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斎宮歴史博物館 > English > What is Saiku ?

What is Saiku ? 

The Saio in Meditation The Chinese characters for "Saiku", are also read "Itsukinomiya".
 This countryside, which has an unusually elegant name, was once the dwelling place of the Saio, who served the Great God of Ise.
 Saiku refers to the palace of the Saio,who was also referred to as "Itsuki-no-himemiko" and appointed by each acceding Emperor to serve at the Grand Shrine of Ise (Ise Jingu),and her servants′public offices.
 The Saio,selected from amongst the unmarried Imperial princesses and appointed through fortune-telling,would undergo purification rites with her court for a period of 3 years before embarking on the journey to Saiku.During the Heian period,this journey,called "gunko" (mass procession),proceeded initially from the town of Oumi through the mountain range of Suzuka before ending in the land of Ise,lasting 6 days and 5 nights.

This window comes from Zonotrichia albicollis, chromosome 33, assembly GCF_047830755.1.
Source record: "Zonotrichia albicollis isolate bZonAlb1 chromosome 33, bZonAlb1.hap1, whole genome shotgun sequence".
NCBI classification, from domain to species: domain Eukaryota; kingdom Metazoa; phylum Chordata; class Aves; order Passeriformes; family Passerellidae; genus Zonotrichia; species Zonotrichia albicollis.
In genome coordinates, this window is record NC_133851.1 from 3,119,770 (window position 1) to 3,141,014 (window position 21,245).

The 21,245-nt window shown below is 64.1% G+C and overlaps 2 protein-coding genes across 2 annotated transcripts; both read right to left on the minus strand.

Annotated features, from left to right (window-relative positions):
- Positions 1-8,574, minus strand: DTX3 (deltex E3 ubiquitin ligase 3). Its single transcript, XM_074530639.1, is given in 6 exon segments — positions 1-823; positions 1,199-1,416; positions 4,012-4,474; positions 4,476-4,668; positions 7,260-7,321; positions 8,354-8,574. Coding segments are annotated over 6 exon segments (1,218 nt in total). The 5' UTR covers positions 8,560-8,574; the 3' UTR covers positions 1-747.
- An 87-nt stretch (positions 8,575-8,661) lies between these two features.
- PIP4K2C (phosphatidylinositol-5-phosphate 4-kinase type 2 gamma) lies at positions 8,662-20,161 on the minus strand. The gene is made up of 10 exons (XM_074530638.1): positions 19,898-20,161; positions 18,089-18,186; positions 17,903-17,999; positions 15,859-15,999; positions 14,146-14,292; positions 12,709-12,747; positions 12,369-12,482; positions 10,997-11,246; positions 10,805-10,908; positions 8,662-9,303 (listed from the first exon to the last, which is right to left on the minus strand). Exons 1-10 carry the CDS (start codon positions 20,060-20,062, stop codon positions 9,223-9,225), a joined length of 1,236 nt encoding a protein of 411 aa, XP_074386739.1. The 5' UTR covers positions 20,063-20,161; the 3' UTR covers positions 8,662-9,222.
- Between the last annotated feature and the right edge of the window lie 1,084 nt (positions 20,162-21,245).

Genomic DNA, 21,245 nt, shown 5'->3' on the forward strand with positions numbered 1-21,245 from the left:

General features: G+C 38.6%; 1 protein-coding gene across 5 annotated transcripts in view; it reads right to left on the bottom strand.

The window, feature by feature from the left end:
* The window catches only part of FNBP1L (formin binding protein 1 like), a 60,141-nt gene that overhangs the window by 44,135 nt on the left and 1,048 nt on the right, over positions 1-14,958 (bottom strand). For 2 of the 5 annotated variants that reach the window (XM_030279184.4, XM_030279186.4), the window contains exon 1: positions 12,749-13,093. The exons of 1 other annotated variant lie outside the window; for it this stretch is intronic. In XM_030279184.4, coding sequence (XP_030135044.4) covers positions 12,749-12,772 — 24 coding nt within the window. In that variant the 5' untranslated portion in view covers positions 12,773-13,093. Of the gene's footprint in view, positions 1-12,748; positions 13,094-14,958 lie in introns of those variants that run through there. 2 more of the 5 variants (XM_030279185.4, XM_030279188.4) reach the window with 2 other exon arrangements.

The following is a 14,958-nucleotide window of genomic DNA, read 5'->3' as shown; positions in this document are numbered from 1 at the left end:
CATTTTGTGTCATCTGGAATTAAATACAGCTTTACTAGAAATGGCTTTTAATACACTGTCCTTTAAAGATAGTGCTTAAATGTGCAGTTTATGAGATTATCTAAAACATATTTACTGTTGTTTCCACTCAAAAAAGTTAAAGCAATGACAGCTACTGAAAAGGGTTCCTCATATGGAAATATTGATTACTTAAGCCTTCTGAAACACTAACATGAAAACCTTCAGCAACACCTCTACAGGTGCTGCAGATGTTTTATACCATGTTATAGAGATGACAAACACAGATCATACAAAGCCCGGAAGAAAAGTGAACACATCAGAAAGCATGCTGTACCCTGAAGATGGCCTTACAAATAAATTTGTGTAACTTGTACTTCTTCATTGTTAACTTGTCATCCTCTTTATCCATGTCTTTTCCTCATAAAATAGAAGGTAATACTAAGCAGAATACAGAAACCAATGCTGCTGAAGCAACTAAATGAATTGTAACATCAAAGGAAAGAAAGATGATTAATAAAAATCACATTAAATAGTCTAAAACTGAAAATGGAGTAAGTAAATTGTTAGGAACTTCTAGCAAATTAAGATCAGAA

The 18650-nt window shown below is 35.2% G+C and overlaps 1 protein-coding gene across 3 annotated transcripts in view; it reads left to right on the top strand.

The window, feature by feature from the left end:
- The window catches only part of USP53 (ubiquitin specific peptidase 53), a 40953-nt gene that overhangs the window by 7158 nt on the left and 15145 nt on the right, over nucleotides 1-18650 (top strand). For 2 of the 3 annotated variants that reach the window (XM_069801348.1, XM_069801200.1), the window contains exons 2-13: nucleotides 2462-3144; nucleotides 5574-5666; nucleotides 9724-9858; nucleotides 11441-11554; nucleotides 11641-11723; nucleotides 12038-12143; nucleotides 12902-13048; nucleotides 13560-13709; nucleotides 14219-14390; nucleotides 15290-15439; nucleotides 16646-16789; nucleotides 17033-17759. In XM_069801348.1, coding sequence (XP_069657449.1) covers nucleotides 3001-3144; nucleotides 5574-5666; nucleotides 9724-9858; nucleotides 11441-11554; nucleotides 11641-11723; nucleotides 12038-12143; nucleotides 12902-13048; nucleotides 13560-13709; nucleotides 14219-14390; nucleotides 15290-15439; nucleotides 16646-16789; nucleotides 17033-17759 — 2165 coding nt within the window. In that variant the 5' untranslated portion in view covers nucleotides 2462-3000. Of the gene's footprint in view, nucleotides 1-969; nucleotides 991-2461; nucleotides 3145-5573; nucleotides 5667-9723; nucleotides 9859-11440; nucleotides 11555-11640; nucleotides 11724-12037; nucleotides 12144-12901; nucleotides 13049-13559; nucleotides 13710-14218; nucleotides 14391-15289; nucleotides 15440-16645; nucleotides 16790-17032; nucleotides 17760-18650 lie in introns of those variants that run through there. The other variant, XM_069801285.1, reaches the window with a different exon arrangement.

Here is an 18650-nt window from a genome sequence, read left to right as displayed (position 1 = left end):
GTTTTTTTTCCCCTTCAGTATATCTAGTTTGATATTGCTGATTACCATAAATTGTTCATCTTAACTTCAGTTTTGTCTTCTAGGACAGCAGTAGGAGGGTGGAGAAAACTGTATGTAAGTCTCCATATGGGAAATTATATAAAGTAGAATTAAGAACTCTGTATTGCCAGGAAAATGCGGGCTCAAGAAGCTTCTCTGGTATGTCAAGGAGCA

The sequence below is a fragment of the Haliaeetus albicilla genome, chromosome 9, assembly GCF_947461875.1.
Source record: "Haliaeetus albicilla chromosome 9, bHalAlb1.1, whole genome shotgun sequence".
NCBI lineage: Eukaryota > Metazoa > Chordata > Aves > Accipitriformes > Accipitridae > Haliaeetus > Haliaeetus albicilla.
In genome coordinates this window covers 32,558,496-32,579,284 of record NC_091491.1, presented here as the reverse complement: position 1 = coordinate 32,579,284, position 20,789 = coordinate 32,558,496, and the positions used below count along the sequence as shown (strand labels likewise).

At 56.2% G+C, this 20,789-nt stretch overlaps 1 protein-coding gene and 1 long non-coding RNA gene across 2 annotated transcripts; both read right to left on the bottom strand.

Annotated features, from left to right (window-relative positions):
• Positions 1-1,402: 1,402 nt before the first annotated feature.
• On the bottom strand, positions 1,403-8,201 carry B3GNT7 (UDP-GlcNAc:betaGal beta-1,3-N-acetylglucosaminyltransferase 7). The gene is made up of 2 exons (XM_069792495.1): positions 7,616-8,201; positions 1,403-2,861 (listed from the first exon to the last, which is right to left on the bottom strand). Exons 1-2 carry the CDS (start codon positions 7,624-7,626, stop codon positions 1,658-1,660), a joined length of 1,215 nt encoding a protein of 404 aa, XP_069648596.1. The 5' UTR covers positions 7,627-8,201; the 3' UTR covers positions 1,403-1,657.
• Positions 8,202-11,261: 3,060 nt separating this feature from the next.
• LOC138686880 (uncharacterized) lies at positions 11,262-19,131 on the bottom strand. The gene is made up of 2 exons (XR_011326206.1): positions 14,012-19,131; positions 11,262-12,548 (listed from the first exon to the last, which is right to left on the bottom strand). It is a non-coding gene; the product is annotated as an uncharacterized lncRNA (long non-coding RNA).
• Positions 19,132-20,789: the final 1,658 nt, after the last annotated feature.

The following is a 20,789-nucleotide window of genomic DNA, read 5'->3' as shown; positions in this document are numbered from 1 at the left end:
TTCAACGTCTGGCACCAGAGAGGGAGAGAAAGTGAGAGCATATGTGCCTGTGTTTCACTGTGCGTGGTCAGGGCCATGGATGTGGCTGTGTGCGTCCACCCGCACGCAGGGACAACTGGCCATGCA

The Saio System,established in the latter half of the 7th century by Emperor Tenmu,lasting for roughly 660 years.After Saiku reached the heights of its prosperity in the lOth and 11th centuries,it disappeared during the disturbance of the Nanbokucho period around the mid-14th century.
 A great number of buildings with thatched roofs made from the bark of Japanese cypress,cogon,and shingle,erected with pillars dug into the ground at Saiku.It is at this place that under the administration of the Saiku Chief Cabinet,male officials and court ladies including the nurse and other ladies-in-Waiting numbering up to several hundred people served the Saio.


Gunko Route

 Although the Saio's principal duty was to serveat Ise Jingu,She actually only visited the Grand Shrine of Ise 3 times a year for the Tukinamisai in June and December and the Kannamesai in September.Aside from those times,it is said that she lived a modest day-to-day life.However,the existence of holy Saios in service to the gods who lived a refined life that mirrored the lifestyle of the capital city are mentioned in numerous pieces of ancient literature,such as the "Ise Monogatari", and the "Yamato Monogatari", conveying an image of elegance.

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